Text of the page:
Housing New Zealand is being accused of arrogance over its decision to delay talking to residents living near a potential site for a state housing development until "contracts" are signed.
Puriri Park Rd residents in Maunu, Whangarei, are questioning the logic behind seeking public views after the land has been bought and housing plans drawn up and finalised.
Their reaction followed confirmation by HNZ this week it would only engage with Puriri Park Rd residents once, and if, "contracts" have been signed.
Read more: Housing NZ not ready to consult on state housing taking over Whangarei park
Editorial: Maunu isn't right place for state housing development
Anger at plans to convert Northland park into state homes
HNZ clarified it was talking about land purchase contracts, after the Advocate contacted it.
Earlier, HNZ had declined to say what sort of contracts it was referring to.
Yesterday, HNZ said it was neither reasonable nor sensible to engage with people before land had been bought.
"If Housing New Zealand does purchase this land and when it begins plans to develop it, we will share these with all the relevant stakeholders, including nearby residents, iwi, local and central government, schools, health and social services and the general public," said HNZ general manager asset development Patrick Dougherty.
As well as receiving advice from local and central government agencies, he said HNZ would engage with others to hear feedback on who needed housing and where, whether it be for the elderly, young families or single people.
He said HNZ has had a long and extensive history of taking that approach with its developments.
HNZ is negotiating to buy 32,730sq m of land owned by the Ministry of Education that, at first glance, appears to be part of Puriri Park.
But the land is zoned residential — not as a reserve or park.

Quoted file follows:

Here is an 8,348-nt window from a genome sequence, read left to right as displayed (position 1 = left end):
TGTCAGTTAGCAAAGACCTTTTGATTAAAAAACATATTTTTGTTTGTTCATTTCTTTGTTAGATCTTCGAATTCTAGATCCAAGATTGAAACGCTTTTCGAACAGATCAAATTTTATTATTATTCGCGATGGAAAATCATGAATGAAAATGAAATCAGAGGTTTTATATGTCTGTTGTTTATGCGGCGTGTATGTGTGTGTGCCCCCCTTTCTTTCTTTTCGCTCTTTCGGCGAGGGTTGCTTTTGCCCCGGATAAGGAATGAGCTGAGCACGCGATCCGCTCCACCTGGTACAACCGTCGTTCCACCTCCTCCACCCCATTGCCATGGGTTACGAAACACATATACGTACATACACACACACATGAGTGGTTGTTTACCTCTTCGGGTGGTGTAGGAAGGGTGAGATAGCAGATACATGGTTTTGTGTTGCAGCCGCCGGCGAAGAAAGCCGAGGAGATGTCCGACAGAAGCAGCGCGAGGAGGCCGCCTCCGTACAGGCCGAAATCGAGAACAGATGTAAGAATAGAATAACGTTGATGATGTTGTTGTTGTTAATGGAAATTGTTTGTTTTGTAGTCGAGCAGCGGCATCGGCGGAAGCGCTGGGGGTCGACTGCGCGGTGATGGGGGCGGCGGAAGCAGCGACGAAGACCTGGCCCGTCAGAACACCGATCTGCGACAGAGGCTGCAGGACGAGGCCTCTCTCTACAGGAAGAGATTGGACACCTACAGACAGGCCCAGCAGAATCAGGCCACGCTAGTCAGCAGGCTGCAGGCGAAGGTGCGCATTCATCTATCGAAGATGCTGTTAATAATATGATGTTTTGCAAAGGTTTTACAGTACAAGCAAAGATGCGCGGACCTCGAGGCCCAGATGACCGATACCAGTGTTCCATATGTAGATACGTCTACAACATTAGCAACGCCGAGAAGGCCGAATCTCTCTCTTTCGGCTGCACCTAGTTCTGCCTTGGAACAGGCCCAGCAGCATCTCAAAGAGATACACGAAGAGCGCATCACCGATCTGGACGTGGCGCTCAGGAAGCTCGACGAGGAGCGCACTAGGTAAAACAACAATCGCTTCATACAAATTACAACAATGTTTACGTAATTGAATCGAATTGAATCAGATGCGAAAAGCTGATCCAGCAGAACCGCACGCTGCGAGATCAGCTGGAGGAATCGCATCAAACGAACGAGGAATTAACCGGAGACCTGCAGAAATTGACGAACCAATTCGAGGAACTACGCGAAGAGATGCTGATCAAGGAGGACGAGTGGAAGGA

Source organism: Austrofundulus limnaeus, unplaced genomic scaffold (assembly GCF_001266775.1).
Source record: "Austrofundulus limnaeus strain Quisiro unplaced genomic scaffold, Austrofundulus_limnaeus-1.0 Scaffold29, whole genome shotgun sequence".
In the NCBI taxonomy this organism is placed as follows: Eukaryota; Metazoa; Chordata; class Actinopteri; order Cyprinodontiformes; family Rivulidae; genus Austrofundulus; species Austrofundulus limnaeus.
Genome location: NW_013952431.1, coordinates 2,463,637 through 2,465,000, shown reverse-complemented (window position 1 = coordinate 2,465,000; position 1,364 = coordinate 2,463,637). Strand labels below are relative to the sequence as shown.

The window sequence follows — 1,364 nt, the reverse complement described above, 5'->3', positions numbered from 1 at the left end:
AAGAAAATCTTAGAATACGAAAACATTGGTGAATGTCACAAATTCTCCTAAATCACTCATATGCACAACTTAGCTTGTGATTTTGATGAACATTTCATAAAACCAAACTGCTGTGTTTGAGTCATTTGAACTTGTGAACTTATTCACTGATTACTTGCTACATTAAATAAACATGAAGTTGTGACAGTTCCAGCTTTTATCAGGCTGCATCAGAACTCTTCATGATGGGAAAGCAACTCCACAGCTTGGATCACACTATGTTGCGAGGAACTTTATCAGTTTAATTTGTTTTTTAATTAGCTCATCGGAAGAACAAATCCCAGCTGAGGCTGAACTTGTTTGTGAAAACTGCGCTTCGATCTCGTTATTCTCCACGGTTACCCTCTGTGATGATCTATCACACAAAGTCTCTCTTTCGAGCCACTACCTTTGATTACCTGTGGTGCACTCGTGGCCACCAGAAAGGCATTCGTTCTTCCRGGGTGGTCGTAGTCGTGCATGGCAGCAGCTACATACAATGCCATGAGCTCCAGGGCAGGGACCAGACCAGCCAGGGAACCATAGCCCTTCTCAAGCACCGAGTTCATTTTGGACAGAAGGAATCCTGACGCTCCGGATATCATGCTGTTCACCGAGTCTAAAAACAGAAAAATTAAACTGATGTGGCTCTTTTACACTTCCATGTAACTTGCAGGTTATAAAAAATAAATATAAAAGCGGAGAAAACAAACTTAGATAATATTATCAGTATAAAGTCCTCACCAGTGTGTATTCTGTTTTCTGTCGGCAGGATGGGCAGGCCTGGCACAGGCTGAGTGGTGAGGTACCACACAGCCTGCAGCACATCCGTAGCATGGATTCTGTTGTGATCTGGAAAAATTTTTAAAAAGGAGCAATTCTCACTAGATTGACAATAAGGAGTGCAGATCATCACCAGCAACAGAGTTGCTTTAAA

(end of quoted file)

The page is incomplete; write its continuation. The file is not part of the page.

Residents opposed to the proposed development were unaware the land was residential until informed by the Advocate this week.
They thought it was zoned as a park or a reserve like the 22,000sq m of adjacent park land owned by the Whangarei District Council.
"Consulting us after signing contracts will be far too late.
"If I start a subdivision, I have to jump over enormous hoops to get approval," said Alyse Foster-Bell, who lives across the road from the park.
She said there was plenty of land to build state houses on such as the old PlaceMakers on Walton St, former Countdown building in Kensington and Jubilee Park on Tarewa Rd.
Her neighbour Shirley Neeley thought the land was designated as a park.
"What's the use of consulting us after papers have been signed? I think that stance is very arrogant, isn't it? It all sounds very unusual," she said.
Roy Walker, who lives about 500m away from the park on Kotuku St, also agrees.
"It's extreme arrogance and it's about them using their power to override the wishes of the people. I thought in this day and age, they'd be more receptive to meeting us first."
Chris Blair, who lives directly across the park, believes the deal to buy the land was already stitched up before the public learned about it.
Land Information New Zealand (Linz) is responsible for managing the ministry-owned land and it has to be disposed off under the Public Works Act.
As required, Linz has advised the Ministry of Business, Innovation and Employment, Housing New Zealand, Heritage New Zealand and the Department of Conservation of the
Since HNZ and the council had no interest in buying the land, it was submitted to the Office of Treaty Settlements (OTS) to be offered for sale to an iwi.
When the land was being considered by OTS, HNZ expressed an interest in buying it for state houses.